A Minnesota cop has been placed on leave for allegedly encouraging drivers to run over Black Lives Matter protestors on Facebook. The comments, attributed to St. Paul Sgt. Jeffrey M. Rothecker were reportedly about a demonstration on the Lake Street-Marshall Ave. Bridge Monday (Jan. 18) that caused traffic jams.
He was ousted by Anthony Henderson, a local civilian who records police activity. After reading Rothecker’s post early Saturday morning, Henderson filed an internal affairs complaint with St. Paul police and recorded the now deleted comments. Rothecker wrote under the name “JM Roth,” but Henderson was able to confirm his identity.
The post reads:
“Keep traffic fllowing and don’t slow down for any of these idiots who try and block the street. Here’s is the deal, you can continue to drive and if you hit someone make sure you call 911 to report the accident and met the cops a block or two away.”
He also told drivers how to get away with the crime.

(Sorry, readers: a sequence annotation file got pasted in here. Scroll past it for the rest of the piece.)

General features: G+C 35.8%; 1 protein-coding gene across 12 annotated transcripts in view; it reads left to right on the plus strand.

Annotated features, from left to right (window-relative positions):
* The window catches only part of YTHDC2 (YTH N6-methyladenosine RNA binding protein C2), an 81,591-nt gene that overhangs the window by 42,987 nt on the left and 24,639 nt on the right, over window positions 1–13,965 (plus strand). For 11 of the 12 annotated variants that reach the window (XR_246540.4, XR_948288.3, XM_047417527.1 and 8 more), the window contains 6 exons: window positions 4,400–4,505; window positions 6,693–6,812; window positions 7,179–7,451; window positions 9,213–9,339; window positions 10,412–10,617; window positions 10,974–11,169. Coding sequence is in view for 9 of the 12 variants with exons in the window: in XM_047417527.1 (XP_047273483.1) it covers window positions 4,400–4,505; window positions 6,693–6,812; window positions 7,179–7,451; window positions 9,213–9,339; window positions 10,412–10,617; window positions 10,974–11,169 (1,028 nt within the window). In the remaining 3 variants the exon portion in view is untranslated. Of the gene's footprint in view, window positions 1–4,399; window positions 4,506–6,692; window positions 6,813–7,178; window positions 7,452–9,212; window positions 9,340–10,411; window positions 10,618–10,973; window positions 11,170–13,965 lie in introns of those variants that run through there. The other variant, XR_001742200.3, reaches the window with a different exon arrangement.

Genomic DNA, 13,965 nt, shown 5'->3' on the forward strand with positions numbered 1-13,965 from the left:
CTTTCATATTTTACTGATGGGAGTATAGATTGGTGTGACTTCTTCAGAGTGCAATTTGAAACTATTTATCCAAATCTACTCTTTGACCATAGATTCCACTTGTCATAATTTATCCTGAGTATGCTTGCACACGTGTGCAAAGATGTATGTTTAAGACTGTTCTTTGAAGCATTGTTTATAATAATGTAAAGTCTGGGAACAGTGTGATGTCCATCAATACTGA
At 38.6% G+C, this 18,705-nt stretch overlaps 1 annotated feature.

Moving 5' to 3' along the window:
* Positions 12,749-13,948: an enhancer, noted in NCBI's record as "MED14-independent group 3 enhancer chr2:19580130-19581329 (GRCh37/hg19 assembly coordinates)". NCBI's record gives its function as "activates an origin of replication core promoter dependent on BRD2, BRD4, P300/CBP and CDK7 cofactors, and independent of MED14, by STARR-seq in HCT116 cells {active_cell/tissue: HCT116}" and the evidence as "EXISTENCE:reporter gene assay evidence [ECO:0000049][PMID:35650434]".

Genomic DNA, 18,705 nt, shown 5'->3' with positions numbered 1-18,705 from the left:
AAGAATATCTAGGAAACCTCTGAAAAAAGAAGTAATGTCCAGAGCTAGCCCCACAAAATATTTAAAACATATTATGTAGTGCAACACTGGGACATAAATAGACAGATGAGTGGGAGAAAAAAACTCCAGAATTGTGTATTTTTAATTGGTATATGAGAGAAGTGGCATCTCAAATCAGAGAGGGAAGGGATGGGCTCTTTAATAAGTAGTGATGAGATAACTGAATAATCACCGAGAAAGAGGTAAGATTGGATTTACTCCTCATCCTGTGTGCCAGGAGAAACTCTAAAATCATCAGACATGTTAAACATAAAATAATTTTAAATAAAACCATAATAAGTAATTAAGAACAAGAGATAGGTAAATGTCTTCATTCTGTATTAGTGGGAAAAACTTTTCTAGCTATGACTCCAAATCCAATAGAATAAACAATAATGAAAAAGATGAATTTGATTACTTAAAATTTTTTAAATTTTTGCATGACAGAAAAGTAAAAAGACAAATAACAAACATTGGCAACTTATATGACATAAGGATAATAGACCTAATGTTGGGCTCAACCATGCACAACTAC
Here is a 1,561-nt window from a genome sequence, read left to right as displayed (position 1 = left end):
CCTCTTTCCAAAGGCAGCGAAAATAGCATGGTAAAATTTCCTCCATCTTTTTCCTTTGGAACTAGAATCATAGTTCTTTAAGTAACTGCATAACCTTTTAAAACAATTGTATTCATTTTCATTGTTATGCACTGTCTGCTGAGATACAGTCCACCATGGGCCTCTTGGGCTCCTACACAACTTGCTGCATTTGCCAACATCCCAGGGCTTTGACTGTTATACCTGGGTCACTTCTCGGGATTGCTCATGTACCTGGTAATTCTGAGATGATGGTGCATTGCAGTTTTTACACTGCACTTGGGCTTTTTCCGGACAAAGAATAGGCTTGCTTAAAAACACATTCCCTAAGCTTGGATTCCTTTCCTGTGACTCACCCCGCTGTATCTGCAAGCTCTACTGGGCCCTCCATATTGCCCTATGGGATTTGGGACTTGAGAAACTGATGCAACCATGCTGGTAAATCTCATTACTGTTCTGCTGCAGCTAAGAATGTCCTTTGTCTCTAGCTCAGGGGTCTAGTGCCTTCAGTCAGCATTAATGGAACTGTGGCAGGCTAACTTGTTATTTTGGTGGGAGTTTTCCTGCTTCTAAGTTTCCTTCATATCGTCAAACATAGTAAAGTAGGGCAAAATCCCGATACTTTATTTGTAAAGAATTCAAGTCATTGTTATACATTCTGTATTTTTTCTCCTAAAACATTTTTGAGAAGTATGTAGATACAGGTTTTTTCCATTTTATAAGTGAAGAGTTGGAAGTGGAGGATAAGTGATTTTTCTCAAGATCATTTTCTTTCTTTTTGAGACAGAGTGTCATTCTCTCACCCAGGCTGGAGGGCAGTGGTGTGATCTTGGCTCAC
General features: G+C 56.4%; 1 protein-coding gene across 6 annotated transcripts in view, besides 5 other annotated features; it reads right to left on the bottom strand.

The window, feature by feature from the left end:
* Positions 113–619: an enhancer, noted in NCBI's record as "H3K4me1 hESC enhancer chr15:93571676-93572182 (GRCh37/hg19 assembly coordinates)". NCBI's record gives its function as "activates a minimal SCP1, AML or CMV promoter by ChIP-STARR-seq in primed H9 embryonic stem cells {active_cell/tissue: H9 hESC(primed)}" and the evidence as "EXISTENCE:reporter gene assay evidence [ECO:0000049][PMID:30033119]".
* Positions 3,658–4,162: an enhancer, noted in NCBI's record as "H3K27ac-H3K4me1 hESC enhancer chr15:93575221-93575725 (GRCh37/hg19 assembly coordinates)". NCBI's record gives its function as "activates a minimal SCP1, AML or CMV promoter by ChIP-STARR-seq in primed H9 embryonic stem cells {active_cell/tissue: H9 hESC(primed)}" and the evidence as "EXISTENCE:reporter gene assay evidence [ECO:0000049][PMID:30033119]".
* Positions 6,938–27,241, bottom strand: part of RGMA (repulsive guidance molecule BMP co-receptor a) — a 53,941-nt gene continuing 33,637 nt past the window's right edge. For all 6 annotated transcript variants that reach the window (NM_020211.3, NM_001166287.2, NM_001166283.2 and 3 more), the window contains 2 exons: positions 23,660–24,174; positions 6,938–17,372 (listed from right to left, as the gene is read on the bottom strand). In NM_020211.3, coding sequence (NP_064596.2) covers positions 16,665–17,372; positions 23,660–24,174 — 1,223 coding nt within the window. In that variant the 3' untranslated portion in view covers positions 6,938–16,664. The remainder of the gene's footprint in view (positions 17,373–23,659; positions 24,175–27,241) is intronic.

“You can justify stopping further away because you fear for your safety since in the past people in this group has shown a propensity towards violence. Since they are trying to bock the street and/or cross where there is no crossing you should not be charged with anything. Now, these idiots could try and sue you in civil court, but remember that it will be a jury trial and so most likely it will come out in your favor.”
Chris Wachtler, a lawyer for the St. Paul Police Federation confirmed, that an investigation has been opened. “We will let the process play out. I can’t comment on an active investigation until it is complete.”
The police department called Rothecker’s words “offensive” and “disappointing,” noting that they “do not reflect in any way — or align with — the views, values and practices of the St. Paul Police Department.”
St. Paul Mayor Chris Coleman said he was “outraged and disgusted” by Rothecker’s post. Coleman avowed a commitment to building “strong trusting relationships “ in the community with the help of Police Chief Thomas Smith.
“There is no room in the St. Paul Police Department for employees who threaten members of the public,” said Coleman. “If the allegation is true, we will take the strongest possible action allowed under law.”
See more in the video below.